Scandals are useful because they focus our attention on problems in ways that no speaker or reformer ever could.
Write a response in which you discuss the extent to which you agree or disagree with the claim. In developing and supporting your position, be sure to address the most compelling reasons and/or examples that could be used to challenge your position.
What catches your attention more - a statistic highlighting the levels of corruption over the past five decades or a sting operation featuring one of the most well-respected ministers of the country taking bribes to direct public funds away from their destined purpose?
Scandals - be it political or otherwise, are scandalous -they attract public attention and shed light on problems that the public would otherwise be indifferent to.
One could argue that all the scandals that the citizens effectively care about are the juicy tid-bits that one might read on page three. These are primarily concerned with 'private' lives of celebrities and are as germane to the nation's and world's problems as the celebrities themselves. Look at the flip side of the coin - if the intelligent denizens of a city have the predilection to read such pieces of trivia, what would their reaction be if they are presented with scandals which indeed concern the problems of the common man -it would be far from ignorance, I can assure you that. The gossip part of scandals is indeed what appeals to the readers who, then, are inadvertently engrossed and may , in fact, start thinking about its possible implications and repercussions. This interest in scandals is what needs to be capitalized.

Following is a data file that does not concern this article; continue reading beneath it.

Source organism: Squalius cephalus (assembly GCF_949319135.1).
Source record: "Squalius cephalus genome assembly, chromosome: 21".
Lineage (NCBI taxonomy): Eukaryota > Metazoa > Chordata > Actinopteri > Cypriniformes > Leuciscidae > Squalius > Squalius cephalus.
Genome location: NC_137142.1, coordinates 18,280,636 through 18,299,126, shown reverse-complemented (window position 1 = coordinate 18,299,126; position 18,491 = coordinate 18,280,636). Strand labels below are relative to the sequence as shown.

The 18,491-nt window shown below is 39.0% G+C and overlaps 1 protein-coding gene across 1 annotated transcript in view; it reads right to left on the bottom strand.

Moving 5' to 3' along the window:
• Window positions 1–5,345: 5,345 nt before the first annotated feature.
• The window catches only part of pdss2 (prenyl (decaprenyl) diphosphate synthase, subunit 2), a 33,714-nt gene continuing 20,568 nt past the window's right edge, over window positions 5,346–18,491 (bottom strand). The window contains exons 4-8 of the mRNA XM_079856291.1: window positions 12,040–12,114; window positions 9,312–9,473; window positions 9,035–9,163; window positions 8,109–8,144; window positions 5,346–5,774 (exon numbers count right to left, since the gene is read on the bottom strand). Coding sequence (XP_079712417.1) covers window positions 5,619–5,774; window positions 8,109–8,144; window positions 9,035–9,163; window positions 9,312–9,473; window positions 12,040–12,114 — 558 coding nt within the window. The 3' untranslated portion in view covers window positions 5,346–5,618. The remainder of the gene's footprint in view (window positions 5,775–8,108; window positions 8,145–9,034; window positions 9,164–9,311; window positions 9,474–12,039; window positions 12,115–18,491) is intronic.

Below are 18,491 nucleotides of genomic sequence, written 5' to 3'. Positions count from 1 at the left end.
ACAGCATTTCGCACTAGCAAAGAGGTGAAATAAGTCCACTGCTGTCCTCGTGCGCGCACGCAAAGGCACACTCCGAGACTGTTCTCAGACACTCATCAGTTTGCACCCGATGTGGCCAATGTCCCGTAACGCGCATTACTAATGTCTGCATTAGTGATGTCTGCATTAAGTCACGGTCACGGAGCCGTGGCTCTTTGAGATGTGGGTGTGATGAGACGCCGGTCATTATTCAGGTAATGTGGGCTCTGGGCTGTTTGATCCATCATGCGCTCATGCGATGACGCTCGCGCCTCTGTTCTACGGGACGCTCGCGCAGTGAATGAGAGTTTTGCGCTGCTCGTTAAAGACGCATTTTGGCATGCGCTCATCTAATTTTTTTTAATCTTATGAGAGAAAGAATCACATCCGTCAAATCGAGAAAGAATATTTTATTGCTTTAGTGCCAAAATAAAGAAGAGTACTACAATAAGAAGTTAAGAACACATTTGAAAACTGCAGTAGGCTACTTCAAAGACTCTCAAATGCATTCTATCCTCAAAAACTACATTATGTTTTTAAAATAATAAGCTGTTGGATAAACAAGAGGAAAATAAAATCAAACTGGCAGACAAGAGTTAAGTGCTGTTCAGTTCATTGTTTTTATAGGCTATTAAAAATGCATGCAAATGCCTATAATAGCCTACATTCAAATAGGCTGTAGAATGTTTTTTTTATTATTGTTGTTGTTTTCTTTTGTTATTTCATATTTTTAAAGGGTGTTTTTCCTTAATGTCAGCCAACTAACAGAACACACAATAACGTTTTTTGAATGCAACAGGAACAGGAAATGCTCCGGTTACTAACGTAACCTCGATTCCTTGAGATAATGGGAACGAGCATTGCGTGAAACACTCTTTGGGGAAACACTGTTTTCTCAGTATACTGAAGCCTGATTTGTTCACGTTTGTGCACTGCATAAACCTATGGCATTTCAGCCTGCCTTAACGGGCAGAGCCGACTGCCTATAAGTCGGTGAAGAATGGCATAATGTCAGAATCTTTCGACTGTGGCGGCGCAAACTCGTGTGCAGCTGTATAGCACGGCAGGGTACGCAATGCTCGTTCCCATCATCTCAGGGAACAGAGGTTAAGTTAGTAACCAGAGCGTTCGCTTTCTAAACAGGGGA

To provide some evidence, the Indian subcontinen, known the world over for corruption - everbody knew about it for a long but how did it come under the spotlight - 2G spectrum scam, commenwealth games scam - there is an associated scam or scandal with everything the nation organises under the sun. Move to its next-door neighbour, China and the Foxconn scandal - it highlighted the pitiable working conditions that multinational companies like Apple subject its workers to. In fact, the only way disrepute is brought to any major organisation or government , of course, for the better, is through exposing its wrongdoings - which evidently, scandals are more than capable of. Another example could be the demand of Chinese dissendents to move abroad- without the blind activist's Mr. Cheung's fiasco, the world would not have known what goes on within the walls of this forbidden city. To another continent, the mineral-abundant Africa - who would have guessed that the lovely and dazzling tiaras donned by celebrities are infact conflict stones - blood diamonds. Without a scandal involving major diamond companies they plight of civil-war torn African villages would not have seen the light of the day.
The media has a very potent role to play in this respect - they bring out the issues plaguing society through these scandals. Only when information about issues are brought to the doorstep of the discerning public, neatly packaged in the from of scandals do they start actually caring about it. Nobody wants to see a four-hour documentary about poaching in the savannahs- actual photographs of Cheetah skins being imported by bigshot companies converting them to fur will prompt the public to address Animal welfare.
Scandals are indeed important if we want the uninterested common man to think about the problems of the world.